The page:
June 10, 2013 2:01 pm

Some Canadians misunderstanding stroke recovery process: report

It's estimated that dementia costs Canadian taxpayers $33 billion a year in both direct health-care costs and the lost income of family members who are forced to act as caregivers.

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TORONTO — Millie Graham is the quintessential grandma. She bakes pies and cooks dinner, spends time with her six grandkids and has even been on a cruise to Alaska.

But she’s also an anomaly: after a major stroke, for the past 21 years Graham hasn’t been able to use the left side of her body from her face, right down to her toes.

The busy Parry Sound, Ont. woman was a mom of three kids and the director of administration for the town. On a lazy Sunday in August 1992, Graham was lying on the couch just after 4 p.m. She was 44 years old.

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That’s when she felt a piercing pain shoot up the back of her neck, the ceiling began to spin and she couldn’t scream for help to her husband. She says she was instantly paralyzed.

“They always talk about when something tragic happens, you feel this sense of gloom and doom, and I felt that rush over me,” she told Global News.

Graham had suffered a massive cerebral hemorrhage, a stroke that changed her family’s life.

Recovery from stroke misunderstood by some Canadians

Some Canadians seem to misunderstand what’s involved in the recovery process for people who’ve had a stroke, a new national report says.

While stroke survivors deal with a lifetime of recovery, the Heart and Stroke Foundation says its latest poll shows one in three Canadians believe that the rehabilitation process is only a few months. After that, these respondents think that stroke patients won’t recover any further.

Graham is living proof that this isn’t true: following her stroke, she took on months of rehabilitation in hospital. Her daughter’s October wedding was only months away – she told Global News she promised herself that she wouldn’t rely on a wheelchair to walk down the aisle.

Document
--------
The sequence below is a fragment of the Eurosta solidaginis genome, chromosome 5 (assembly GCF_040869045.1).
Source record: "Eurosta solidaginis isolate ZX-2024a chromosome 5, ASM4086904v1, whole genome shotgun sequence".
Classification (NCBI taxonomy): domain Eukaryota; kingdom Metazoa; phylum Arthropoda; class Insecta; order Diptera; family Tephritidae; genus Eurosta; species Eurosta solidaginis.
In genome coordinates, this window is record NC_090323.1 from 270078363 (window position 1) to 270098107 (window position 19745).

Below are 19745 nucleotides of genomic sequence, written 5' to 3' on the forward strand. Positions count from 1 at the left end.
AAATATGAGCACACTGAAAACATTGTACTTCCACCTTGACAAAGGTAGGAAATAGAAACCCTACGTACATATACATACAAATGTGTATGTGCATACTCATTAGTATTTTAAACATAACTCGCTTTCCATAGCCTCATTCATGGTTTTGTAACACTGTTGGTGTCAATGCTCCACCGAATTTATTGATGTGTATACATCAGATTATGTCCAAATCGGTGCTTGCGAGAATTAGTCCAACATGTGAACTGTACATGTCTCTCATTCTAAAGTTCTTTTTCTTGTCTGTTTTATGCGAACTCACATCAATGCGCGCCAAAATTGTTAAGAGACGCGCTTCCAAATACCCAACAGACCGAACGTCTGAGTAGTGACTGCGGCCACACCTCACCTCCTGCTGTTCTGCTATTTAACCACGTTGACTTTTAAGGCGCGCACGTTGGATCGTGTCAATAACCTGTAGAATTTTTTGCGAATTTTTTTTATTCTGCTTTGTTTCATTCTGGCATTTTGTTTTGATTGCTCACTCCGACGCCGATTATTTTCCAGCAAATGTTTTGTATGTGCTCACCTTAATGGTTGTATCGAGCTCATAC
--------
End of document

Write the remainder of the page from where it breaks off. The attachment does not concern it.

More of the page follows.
millie-walk

Graham with her daughter just months after her stroke. (Photo courtesy Millie Graham)

By Christmas that same year, she was able to walk with the help of a cane. Now, two decades later, Graham has relearned to walk with the help of a cane, brace and splint on her left leg, talk, paint, author books about stroke recovery and she’s even travelled the world with her husband.

Read more: Canadian study could lead to better detection, treatment of stroke risk worldwide

Another one in five Canadians say that stroke is almost always fatal, which also isn’t the case.

Even then, another group — about 20 per cent of Canadians — says it has helped in the care and support of a stroke survivor.

“Our poll confirmed what we have long suspected — that stroke touches the lives of many Canadians and family members and friends play an important role in the recovery process,” the national charity’s report, released Monday morning, said.

Read more: Canadians living longer, but managing heart health needs improvement

About 315,000 Canadians are living with the effects of stroke and an estimated 50,000 strokes occur each year.

Caregivers’ involvement in stroke recovery

Following a stroke, life changes dramatically for a family. Stroke is a leading cause of disability in North America. Half of stroke victims experience paralysis on one side of their bodies, 30 per cent can’t walk and another 19 per cent have speech problems.

It’s an incredibly challenging time for the stroke victim and their families left to pick up the pieces of their previous life. The report hopes to emphasize the role caregivers play in helping stroke survivors.

Read more: Stroke patients’ health outcomes influenced by spouse’s optimism

There’s an estimated four to five million Canadians providing care for a family member with long-term health problems. Those patients who suffer mild stroke wouldn’t be able to leave hospital without having a spouse or family member look after them.

They help with exercises, dressing, using the washroom, driving or coordinating with doctors.

broken-dreams

Graham took on months of rehabilitation following her stroke. (Photo courtesy Millie Graham)

Graham says her husband Doug walked a “parallel path” alongside her during her recovery. He left his job in social work during the first few months following Graham’s stroke. To this day, he still helps to dress her, put on her jewelry and get ready.

Read more: 5 lifestyle changes to improve your heart’s health

Months into her rehabilitation, Graham realized she wouldn’t get the left side of her body back. That left her in depression that she had to work her way out of.

Now, Graham says she hopes her story offers some inspiration to other stroke survivors.

“Life isn’t easy for me now. I still struggle with a lot of things, but I’ve learned to cope,” she told Global News.

“I want the world to know that your life doesn’t have to be over after stroke.”

Read the Heart and Stroke Foundation’s full report here.

carmen.chai@globalnews.ca

© 2013 Shaw Media

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